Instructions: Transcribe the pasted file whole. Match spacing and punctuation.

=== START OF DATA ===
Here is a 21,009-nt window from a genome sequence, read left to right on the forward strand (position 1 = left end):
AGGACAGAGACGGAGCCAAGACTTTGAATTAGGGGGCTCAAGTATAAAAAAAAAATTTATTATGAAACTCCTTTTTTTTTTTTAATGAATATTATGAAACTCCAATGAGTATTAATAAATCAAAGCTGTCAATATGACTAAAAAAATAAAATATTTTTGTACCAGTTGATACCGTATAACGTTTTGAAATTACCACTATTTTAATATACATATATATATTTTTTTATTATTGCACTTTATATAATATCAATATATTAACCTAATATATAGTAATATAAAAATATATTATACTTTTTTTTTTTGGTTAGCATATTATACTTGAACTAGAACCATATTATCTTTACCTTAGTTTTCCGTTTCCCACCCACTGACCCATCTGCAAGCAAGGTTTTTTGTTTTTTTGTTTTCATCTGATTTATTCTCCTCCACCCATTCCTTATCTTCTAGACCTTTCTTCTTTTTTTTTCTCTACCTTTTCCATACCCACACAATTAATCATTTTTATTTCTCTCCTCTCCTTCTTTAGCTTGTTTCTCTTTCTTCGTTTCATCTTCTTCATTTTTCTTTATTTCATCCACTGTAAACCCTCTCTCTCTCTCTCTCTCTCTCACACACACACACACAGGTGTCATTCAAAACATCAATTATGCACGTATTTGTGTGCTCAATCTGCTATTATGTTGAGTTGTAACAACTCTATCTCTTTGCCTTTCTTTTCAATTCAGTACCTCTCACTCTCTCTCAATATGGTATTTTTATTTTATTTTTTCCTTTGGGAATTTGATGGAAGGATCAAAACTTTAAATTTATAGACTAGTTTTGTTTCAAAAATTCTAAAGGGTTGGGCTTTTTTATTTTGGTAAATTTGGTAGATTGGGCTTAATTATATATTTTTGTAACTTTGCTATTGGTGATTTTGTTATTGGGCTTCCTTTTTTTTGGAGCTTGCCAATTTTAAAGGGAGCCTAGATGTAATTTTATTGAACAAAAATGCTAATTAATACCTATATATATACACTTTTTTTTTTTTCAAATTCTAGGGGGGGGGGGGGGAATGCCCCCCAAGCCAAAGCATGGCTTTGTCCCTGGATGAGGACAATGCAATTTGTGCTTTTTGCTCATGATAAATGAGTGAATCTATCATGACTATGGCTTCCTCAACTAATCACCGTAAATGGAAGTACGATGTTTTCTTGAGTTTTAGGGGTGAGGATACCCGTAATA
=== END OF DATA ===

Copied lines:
Here is a 21,009-nt window from a genome sequence, read left to right on the forward strand (position 1 = left end):
AGGACAGAGACGGAGCCAAGACTTTGAATTAGGGGGCTCAAGTATAAAAAAAAAATTTATTATGAAACTCCTTTTTTTTTTTTAATGAATATTATGAAACTCCAATGAGTATTAATAAATCAAAGCTGTCAATATGACTAAAAAAATAAAATATTTTTGTACCAGTTGATACCGTATAACGTTTTGAAATTACCACTATTTTAATATACATATATATATTTTTTTATTATTGCACTTTATATAATATCAATATATTAACCTAATATATAGTAATATAAAAATATATTATACTTTTTTTTTTTGGTTAGCATATTATACTTGAACTAGAACCATATTATCTTTACCTTAGTTTTCCGTTTCCCACCCACTGACCCATCTGCAAGCAAGGTTTTTTGTTTTTTTGTTTTCATCTGATTTATTCTCCTCCACCCATTCCTTATCTTCTAGACCTTTCTTCTTTTTTTTTCTCTACCTTTTCCATACCCACACAATTAATCATTTTTATTTCTCTCCTCTCCTTCTTTAGCTTGTTTCTCTTTCTTCGTTTCATCTTCTTCATTTTTCTTTATTTCATCCACTGTAAACCCTCTCTCTCTCTCTCTCTCTCTCACACACACACACACAGGTGTCATTCAAAACATCAATTATGCACGTATTTGTGTGCTCAATCTGCTATTATGTTGAGTTGTAACAACTCTATCTCTTTGCCTTTCTTTTCAATTCAGTACCTCTCACTCTCTCTCAATATGGTATTTTTATTTTATTTTTTCCTTTGGGAATTTGATGGAAGGATCAAAACTTTAAATTTATAGACTAGTTTTGTTTCAAAAATTCTAAAGGGTTGGGCTTTTTTATTTTGGTAAATTTGGTAGATTGGGCTTAATTATATATTTTTGTAACTTTGCTATTGGTGATTTTGTTATTGGGCTTCCTTTTTTTTGGAGCTTGCCAATTTTAAAGGGAGCCTAGATGTAATTTTATTGAACAAAAATGCTAATTAATACCTATATATATACACTTTTTTTTTTTTCAAATTCTAGGGGGGGGGGGGGGAATGCCCCCCAAGCCAAAGCATGGCTTTGTCCCTGGATGAGGACAATGCAATTTGTGCTTTTTGCTCATGATAAATGAGTGAATCTATCATGACTATGGCTTCCTCAACTAATCACCGTAAATGGAAGTACGATGTTTTCTTGAGTTTTAGGGGTGAGGATACCCGTAATA